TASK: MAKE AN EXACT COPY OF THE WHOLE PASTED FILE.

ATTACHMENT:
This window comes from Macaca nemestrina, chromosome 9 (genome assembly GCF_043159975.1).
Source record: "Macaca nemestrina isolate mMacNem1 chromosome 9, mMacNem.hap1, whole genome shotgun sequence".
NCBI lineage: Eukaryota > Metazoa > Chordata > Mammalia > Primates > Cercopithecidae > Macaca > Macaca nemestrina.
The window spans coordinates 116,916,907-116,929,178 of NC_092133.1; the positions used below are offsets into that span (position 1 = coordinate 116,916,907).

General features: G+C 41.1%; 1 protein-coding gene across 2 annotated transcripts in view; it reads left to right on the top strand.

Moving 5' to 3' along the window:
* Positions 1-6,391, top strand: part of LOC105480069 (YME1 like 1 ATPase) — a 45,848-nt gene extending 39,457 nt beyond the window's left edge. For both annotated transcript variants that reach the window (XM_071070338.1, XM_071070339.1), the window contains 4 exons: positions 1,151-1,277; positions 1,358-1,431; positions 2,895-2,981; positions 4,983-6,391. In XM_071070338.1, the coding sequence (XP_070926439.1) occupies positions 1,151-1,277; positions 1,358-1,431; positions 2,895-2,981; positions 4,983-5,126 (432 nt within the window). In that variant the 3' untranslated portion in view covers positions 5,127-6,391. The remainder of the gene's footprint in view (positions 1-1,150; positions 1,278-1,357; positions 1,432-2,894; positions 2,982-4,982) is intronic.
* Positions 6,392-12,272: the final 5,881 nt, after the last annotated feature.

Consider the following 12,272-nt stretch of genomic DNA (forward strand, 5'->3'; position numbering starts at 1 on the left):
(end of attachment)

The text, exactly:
This window comes from Macaca nemestrina, chromosome 9 (genome assembly GCF_043159975.1).
Source record: "Macaca nemestrina isolate mMacNem1 chromosome 9, mMacNem.hap1, whole genome shotgun sequence".
NCBI lineage: Eukaryota > Metazoa > Chordata > Mammalia > Primates > Cercopithecidae > Macaca > Macaca nemestrina.
The window spans coordinates 116,916,907-116,929,178 of NC_092133.1; the positions used below are offsets into that span (position 1 = coordinate 116,916,907).

General features: G+C 41.1%; 1 protein-coding gene across 2 annotated transcripts in view; it reads left to right on the top strand.

Moving 5' to 3' along the window:
* Positions 1-6,391, top strand: part of LOC105480069 (YME1 like 1 ATPase) — a 45,848-nt gene extending 39,457 nt beyond the window's left edge. For both annotated transcript variants that reach the window (XM_071070338.1, XM_071070339.1), the window contains 4 exons: positions 1,151-1,277; positions 1,358-1,431; positions 2,895-2,981; positions 4,983-6,391. In XM_071070338.1, the coding sequence (XP_070926439.1) occupies positions 1,151-1,277; positions 1,358-1,431; positions 2,895-2,981; positions 4,983-5,126 (432 nt within the window). In that variant the 3' untranslated portion in view covers positions 5,127-6,391. The remainder of the gene's footprint in view (positions 1-1,150; positions 1,278-1,357; positions 1,432-2,894; positions 2,982-4,982) is intronic.
* Positions 6,392-12,272: the final 5,881 nt, after the last annotated feature.

Consider the following 12,272-nt stretch of genomic DNA (forward strand, 5'->3'; position numbering starts at 1 on the left):